Photo by Deanna Kim
In what may be the final frontier of a lifelong career of impeccable success, William Shatner’s new show “Shatner’s World: We Just Live In It” premiered at the Arlington Theater in downtown Santa Barbara on Jan. 18. The space-venturing actor, musician, writer, and director’s performance focused on his own established persona, drawing heavily on his interpretation of Captain James T. Kirk and mixing comedic life experiences and anecdotes that he has developed into an act that brought the audience into his own personal world.
As the lights dropped and the all too familiar Star Trek theme began to play, and the sound effects of the teleportation beam whirred, Shatner interrupted and came onto stage shouting: “No, no, no, no beaming in—you said I can make an entrance with a rocket strapped to my ass!” This entrance was only the beginning to a high-energy evening, where amidst various anecdotes, sound bytes, and quips Shatner made a slew of self-deprecating jokes about his age and how the years have affected his looks.
Much of Shatner’s performance and humor derived from his acceptance of himself as an American icon, and a representative of a galactic cultural phenomenon. For instance, Shatner said during his act, “[the] American Film Institute asks me to do the opening act to a George Lucas retrospective…and I say, “What’ll I do?” And they say, “Well, you know, you’ll come out, get on stage…and, umm, they’ll laugh.” This sort of self-aware approach to getting laughs from the audience is exactly the sort of clout that Shatner has built up over the years and uses to his advantage.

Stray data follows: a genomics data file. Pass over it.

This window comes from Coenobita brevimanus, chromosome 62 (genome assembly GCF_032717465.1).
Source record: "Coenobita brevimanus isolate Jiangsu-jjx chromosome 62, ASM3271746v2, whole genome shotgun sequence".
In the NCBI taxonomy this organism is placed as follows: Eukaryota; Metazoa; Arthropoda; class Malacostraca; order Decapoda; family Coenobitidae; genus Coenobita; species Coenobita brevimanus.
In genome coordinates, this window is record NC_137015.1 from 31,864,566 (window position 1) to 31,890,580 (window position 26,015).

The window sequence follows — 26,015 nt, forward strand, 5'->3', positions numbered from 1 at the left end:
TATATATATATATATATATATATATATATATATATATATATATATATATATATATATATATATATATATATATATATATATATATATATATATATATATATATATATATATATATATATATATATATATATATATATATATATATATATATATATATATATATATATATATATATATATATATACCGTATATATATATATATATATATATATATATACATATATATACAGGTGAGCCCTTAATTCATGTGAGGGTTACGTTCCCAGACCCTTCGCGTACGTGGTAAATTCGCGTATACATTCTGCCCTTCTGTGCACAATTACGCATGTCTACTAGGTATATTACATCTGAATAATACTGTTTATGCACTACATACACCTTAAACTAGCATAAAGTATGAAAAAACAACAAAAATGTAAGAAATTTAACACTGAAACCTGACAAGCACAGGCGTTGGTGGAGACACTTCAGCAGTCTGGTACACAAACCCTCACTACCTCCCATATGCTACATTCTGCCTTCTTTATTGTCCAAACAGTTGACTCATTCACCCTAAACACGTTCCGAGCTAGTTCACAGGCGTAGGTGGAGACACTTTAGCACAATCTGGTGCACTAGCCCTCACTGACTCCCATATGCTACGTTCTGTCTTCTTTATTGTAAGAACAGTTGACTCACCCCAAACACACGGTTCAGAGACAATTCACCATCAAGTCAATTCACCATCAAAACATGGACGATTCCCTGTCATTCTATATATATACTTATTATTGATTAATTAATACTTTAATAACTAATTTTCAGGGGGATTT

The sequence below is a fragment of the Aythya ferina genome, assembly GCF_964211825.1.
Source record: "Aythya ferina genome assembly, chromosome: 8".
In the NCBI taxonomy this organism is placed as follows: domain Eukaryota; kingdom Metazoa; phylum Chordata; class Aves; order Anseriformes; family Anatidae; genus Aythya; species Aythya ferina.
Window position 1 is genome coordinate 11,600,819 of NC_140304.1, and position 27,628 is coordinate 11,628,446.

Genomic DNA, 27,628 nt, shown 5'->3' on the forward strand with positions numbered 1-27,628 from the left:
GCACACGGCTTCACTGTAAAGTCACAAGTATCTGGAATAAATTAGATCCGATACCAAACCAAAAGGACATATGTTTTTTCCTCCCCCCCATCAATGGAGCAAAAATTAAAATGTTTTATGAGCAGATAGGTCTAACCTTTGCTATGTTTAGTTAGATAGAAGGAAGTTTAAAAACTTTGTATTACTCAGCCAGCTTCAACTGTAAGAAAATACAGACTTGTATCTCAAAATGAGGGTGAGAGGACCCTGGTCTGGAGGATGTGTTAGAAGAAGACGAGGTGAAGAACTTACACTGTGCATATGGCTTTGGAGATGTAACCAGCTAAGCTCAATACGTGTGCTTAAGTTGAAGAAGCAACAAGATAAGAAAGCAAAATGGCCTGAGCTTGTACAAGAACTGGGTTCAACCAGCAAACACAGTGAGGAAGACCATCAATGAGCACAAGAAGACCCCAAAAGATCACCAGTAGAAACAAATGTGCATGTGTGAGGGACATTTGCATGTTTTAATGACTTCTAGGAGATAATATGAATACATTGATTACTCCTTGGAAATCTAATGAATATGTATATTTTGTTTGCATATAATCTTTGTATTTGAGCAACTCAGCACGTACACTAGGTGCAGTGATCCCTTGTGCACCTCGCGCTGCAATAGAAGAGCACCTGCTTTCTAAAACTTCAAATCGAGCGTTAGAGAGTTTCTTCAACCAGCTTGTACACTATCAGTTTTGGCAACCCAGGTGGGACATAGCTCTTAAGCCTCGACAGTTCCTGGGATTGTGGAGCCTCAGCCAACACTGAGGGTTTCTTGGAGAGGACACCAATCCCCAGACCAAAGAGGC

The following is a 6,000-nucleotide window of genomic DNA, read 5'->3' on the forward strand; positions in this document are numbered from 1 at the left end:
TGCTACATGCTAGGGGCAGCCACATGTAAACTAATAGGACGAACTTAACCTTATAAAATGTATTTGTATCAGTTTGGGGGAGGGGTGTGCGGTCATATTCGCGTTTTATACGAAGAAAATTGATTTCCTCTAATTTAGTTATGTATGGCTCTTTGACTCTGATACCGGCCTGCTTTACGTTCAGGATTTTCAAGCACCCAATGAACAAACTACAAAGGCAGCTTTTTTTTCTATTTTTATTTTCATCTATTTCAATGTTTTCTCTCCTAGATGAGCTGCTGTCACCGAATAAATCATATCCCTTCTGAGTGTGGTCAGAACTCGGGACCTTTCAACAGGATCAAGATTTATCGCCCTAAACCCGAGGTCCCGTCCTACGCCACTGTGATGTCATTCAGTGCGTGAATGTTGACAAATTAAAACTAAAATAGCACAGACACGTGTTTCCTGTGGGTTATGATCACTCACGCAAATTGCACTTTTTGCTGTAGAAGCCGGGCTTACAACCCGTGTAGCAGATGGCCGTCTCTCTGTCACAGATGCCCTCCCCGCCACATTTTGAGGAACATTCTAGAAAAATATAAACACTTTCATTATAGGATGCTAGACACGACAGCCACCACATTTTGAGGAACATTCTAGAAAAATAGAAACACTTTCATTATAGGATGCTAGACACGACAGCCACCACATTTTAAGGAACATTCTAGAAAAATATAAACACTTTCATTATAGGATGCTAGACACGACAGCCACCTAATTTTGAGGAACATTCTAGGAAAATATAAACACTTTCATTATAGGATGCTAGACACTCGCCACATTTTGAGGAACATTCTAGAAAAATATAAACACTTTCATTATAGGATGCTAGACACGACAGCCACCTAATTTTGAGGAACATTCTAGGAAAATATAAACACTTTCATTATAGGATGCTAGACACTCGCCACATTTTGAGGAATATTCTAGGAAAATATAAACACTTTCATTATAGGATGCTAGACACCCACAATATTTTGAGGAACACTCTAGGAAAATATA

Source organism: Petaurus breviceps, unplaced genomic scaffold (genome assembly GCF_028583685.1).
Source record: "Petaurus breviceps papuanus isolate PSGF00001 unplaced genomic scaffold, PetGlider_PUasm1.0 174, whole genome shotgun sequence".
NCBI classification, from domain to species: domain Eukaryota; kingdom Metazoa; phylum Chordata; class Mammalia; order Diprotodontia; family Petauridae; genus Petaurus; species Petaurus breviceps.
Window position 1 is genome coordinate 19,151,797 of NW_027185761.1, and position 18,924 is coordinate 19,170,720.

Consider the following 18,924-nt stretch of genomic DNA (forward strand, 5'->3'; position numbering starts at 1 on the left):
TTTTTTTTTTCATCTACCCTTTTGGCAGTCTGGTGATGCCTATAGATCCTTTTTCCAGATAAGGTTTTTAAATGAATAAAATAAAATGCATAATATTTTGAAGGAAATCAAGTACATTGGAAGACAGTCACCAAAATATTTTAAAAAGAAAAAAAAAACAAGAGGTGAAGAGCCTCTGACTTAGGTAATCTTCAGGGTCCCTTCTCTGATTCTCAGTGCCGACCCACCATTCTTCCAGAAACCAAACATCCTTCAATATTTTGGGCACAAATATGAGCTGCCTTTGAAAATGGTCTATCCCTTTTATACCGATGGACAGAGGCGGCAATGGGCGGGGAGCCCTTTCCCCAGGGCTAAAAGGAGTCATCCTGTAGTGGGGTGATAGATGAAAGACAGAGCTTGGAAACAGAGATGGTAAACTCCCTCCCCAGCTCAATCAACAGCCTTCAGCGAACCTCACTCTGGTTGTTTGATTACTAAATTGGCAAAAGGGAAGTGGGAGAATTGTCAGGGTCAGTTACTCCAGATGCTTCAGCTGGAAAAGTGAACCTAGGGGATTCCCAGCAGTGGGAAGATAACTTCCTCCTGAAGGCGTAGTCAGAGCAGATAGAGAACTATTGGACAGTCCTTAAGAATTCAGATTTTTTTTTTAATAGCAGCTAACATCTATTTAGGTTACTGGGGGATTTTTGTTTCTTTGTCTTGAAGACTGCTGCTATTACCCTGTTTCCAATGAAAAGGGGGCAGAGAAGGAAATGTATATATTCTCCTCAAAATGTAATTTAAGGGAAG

It is arguable that Shatner’s entertainment appeal is rooted from a long career of stage acting. Before his time spent on the original “Star Trek” series commanding the USS Enterprise from 1966 to 1969, Shatner was already a seasoned classical Shakespearean actor, and began performing for the Stratford Festival of Canada in Ontario, Canada in 1954. Within the next few years, he made his Broadway debut in such productions as Christopher Marlowe’s “Tamburlaine the Great” in 1956.
Despite his great success playing the role of Captain Kirk during “Star Trek,” Shatner faced economic hardship during the early 1970s. However, due to the cult following that had accumulated by then among Trekkie fans, he was quickly elevated to become a distinct cultural icon. This success proved to be a saving grace for his economic troubles.
As he reminded everyone with his performance, Shatner’s talent has definitely led him on a journey that rivals some of the greatest heroes he has played in film and television. At 81 years old he continues to entertain the masses with his unique personality, proving in every sense of the phrase that he has certainly “lived long and prospered.”